The houseguest

Caroline and I sat talking on the back porch one Friday not long ago. A Manhattan apartment-dweller, Caroline calls her visits to my suburban home ''trips to the country'' and, toting a shocking-pink satchel, she usually shows up two or three times a year to spend one night.

This particular August night we were discussing a favorite topic - mysteries - because I was thinking about writing one. The black night outside was pierced frequently by lightning, and we sat by the flickering candlelight discussing plot development.

''How about this?'' said Caroline. ''A guest - could be an old college roommate - comes to spend a weekend and stays indefinitely.''

''Sure,'' I said, ''as her visit is about to end, she mentions she's hurt her ankle and can't leave. But ... she is neither limping nor wearing a bandage.''

''That's the idea. And then ... very slowly ... she insinuates herself into your household.'' Caroline went into the kitchen and returned with a plate of cookies. ''She borrows your clothes,'' she continued, ''because she'd only packed enough for a weekend, but, after a while, she's wearing only your clothes.''

The rain started and, with it, a chilly wind blew onto the porch. Caroline left again, and returned wearing one of my old sweaters. ''It's getting cold out here,'' she commented, taking another cookie from the plate.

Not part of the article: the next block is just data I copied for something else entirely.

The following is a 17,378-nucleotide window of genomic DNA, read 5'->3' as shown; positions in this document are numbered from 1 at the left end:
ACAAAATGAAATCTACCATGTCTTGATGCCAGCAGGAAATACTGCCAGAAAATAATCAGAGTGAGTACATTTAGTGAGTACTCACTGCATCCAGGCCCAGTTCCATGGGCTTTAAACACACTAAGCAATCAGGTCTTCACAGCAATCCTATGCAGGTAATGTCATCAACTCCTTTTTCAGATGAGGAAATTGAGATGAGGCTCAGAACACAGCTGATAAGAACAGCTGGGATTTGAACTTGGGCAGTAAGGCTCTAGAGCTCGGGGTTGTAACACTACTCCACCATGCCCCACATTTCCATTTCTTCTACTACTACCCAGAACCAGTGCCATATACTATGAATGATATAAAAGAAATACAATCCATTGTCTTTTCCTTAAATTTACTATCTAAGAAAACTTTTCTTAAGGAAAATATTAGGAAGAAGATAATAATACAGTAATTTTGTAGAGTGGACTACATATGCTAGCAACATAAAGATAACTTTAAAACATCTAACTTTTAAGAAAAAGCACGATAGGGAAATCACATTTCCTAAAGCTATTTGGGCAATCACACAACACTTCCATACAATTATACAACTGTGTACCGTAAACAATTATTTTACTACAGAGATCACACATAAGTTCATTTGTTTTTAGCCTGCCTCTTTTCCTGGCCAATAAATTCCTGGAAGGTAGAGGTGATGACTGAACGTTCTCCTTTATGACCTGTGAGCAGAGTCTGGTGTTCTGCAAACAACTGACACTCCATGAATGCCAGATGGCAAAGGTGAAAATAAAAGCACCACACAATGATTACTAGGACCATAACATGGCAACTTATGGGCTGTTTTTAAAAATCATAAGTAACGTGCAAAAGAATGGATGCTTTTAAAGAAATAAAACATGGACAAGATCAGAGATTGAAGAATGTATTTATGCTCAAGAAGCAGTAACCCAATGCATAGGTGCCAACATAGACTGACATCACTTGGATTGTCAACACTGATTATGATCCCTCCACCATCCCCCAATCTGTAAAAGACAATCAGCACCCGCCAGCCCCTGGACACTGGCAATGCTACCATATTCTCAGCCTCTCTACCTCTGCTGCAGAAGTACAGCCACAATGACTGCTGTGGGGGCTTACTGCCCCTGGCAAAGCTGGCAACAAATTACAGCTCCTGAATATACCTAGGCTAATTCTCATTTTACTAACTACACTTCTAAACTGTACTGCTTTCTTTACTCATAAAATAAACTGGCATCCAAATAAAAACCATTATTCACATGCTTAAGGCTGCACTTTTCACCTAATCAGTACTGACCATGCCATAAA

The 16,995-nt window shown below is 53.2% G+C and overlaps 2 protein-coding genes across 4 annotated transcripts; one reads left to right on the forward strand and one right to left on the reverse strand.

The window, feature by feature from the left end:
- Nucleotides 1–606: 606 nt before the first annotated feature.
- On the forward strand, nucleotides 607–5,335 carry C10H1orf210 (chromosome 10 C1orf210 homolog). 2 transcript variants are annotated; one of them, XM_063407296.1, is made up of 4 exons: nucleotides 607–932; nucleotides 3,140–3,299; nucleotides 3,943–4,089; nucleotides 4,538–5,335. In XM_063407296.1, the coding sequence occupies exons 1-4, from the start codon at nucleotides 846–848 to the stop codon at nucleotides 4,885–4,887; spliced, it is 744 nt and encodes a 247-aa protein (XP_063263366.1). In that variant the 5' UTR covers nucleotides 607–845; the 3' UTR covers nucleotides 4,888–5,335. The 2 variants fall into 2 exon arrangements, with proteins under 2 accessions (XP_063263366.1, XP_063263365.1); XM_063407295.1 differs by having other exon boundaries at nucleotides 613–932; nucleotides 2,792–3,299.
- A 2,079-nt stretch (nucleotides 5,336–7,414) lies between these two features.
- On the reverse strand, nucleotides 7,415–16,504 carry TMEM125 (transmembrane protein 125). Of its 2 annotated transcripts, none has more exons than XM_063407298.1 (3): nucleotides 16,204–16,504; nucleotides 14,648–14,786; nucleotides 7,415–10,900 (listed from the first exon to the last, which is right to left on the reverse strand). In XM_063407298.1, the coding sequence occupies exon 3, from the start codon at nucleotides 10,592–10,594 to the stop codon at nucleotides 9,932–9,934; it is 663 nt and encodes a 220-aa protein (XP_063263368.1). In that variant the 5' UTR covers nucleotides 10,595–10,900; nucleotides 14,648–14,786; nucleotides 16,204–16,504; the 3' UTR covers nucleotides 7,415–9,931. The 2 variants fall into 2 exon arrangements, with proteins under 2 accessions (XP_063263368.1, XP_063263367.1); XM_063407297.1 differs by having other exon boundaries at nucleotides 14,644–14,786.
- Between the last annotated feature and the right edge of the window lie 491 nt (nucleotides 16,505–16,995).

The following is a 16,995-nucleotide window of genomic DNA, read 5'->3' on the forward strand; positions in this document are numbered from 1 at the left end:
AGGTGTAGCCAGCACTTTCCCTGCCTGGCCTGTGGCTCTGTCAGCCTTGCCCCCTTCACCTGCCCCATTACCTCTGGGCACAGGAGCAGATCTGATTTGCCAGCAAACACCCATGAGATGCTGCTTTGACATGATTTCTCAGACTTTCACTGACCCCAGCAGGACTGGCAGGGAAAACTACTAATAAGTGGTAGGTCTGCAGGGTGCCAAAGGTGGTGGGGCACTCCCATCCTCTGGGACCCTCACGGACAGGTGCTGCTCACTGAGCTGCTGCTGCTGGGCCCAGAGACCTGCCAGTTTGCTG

''So we're talking about innocuous events, which start to take on ominous overtones,'' I said.

''Right. This guest does things under the guise of being helpful but she is, in fact, being very intrusive.'' She paused. ''Every morning she shows up at your bedroom door, knocks softly, and enters with a breakfast tray. At first, rather than hurt her feelings, you accept the tray, although the last thing you want is breakfast in bed. But this goes on, morning after morning. She, smiling sweetly, tells you she's just 'trying to help.' ''

I sat contemplating the imaginary prospect of having my furniture rearranged by someone else - small pieces at first, and then entire roomfuls - or of having my knickknacks moved around and, worse yet, disappearing altogether. I began to feel slightly uneasy. A booming clap of thunder splintered my thoughts.

''It seems to be getting nastier out here.'' I said. ''Why not call it a night and pick up the plot in the morning?''

''Sounds fine to me,'' said Caroline.

''By the way, what time tomorrow do you want to go back to the city?''

As we walked into the kitchen, Caroline took a can of soda from the refrigerator. ''Oh, didn't I tell you?'' she said, smiling sweetly as she popped the top. ''I don't have to be back until Monday morning. So, if you don't mind, I think I'll stay the entire weekend.''

A regular monthly column in the Book Review.

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